76ers’ offense goes from 0 to 60 (more accurately, 102 to 145) in a hurry

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Ben Simmons seethed about 76ers fans booing the team Saturday.

Yesterday, Simmons held his hand to his ear calling for more noise from the Philadelphia crowd.

After scoring a pedestrian 102 points in their Game 1 loss, the 76ers got their offense on track in a 145-123 win over the Nets last night. That 43-point regulation scoring increase between games of a playoff series is the largest in the last three postseasons and tied for 14th-largest of the shot-clock era.

Here are the biggest regulation scoring increases between games of a playoff series in the shot-clock era:

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Philadelphia had six more possessions in Game 2 than Game 1, but pace doesn’t cloud the picture here. The 76ers are better when they play faster.

Even considering pace, the picture is rosy. Philadelphia’s offensive rating went from 103.0 to 138.1. Based on regular-season team rankings, that’s the equivalent of going from worst than last place to far better than first place.

Here’s the 76ers Game 1 and 2 offensive ratings on the scale of each team’s regular-season offensive rating. Scroll wayyyy down for Game 2:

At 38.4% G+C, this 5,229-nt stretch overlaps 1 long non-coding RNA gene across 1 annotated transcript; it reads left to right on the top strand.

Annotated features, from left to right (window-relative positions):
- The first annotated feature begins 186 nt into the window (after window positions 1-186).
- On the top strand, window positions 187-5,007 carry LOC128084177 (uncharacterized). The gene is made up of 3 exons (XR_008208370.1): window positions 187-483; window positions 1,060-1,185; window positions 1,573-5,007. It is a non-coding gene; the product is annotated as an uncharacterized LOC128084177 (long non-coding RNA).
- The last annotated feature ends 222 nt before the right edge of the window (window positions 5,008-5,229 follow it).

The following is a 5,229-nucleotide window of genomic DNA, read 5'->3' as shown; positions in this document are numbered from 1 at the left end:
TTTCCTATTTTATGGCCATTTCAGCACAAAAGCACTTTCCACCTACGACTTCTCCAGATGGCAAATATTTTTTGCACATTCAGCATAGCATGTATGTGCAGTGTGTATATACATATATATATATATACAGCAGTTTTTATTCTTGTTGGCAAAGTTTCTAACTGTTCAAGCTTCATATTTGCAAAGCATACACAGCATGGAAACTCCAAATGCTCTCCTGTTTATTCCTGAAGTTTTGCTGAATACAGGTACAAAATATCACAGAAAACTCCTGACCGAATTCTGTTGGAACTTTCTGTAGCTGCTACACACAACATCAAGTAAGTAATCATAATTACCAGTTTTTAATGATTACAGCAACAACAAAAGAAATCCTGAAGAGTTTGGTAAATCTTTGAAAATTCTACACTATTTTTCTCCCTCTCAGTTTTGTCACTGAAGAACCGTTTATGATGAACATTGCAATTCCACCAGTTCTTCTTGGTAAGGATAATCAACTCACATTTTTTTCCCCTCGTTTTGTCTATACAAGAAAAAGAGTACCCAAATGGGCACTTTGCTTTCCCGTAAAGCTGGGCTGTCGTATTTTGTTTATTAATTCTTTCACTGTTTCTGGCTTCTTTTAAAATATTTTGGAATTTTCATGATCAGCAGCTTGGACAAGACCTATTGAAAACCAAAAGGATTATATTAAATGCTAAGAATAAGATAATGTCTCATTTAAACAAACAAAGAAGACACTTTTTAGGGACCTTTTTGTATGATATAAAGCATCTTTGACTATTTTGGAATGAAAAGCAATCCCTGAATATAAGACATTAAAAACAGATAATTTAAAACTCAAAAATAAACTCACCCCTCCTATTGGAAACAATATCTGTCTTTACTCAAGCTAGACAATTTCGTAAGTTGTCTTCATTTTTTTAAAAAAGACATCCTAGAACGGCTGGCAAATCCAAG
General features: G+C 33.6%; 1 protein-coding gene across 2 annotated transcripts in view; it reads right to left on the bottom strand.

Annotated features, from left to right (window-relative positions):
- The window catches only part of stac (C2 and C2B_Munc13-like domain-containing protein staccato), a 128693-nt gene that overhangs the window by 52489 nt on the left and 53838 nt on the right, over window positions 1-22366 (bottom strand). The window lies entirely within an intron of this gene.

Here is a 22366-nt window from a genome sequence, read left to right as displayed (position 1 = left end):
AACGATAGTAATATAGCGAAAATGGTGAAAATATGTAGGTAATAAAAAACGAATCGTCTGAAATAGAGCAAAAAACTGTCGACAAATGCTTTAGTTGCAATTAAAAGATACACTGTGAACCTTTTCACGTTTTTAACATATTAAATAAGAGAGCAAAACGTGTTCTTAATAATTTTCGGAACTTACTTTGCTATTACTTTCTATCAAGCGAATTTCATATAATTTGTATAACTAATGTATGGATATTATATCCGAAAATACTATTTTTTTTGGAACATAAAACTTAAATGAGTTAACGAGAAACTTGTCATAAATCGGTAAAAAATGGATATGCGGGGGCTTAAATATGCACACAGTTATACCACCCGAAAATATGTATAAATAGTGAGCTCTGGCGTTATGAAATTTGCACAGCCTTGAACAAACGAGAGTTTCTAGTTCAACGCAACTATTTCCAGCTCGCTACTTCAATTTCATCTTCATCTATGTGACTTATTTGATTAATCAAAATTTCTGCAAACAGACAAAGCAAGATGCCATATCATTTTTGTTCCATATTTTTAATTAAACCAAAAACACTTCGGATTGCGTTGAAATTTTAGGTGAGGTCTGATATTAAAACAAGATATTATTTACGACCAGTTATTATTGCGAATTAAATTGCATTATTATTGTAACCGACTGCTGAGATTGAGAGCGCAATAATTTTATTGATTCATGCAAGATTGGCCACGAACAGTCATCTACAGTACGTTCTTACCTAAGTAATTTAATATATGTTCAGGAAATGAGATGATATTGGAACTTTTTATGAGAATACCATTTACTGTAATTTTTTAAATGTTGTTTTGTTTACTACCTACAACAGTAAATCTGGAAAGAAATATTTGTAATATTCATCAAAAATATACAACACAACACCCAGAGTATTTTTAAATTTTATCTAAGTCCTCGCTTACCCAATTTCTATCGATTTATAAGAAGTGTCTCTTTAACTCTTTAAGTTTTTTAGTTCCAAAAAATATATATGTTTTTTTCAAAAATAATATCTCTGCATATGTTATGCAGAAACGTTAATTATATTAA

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Simmons keyed Philadelphia’s turnaround. At his best, he attacks the basket in transition and semi-transition. That either creates easy looks for him or, if the defense collapses to stop him, he has the passing skills to find open teammates. There are still questions whether that style works against better defenses, but it sure did yesterday. Simmons finished with 18 points and 12 assists.

Joel Embiid still looks hobbled, but he was no longer limited to hanging on the perimeter. After shooting 0-for-5 on 3-pointers in Game 1, Embiid scored 23 points on 8-of-12 shooting (all inside the arc).

J.J. Redick and Mike Scott got on track with their distance shooting. After continuing his slow start to the series, Tobias Harris eventually found a rhythm within Game 2. Boban Marjanovic was sinking short jumper after short jumper. Offensive minus Jonathon Simmons got pulled from the rotation.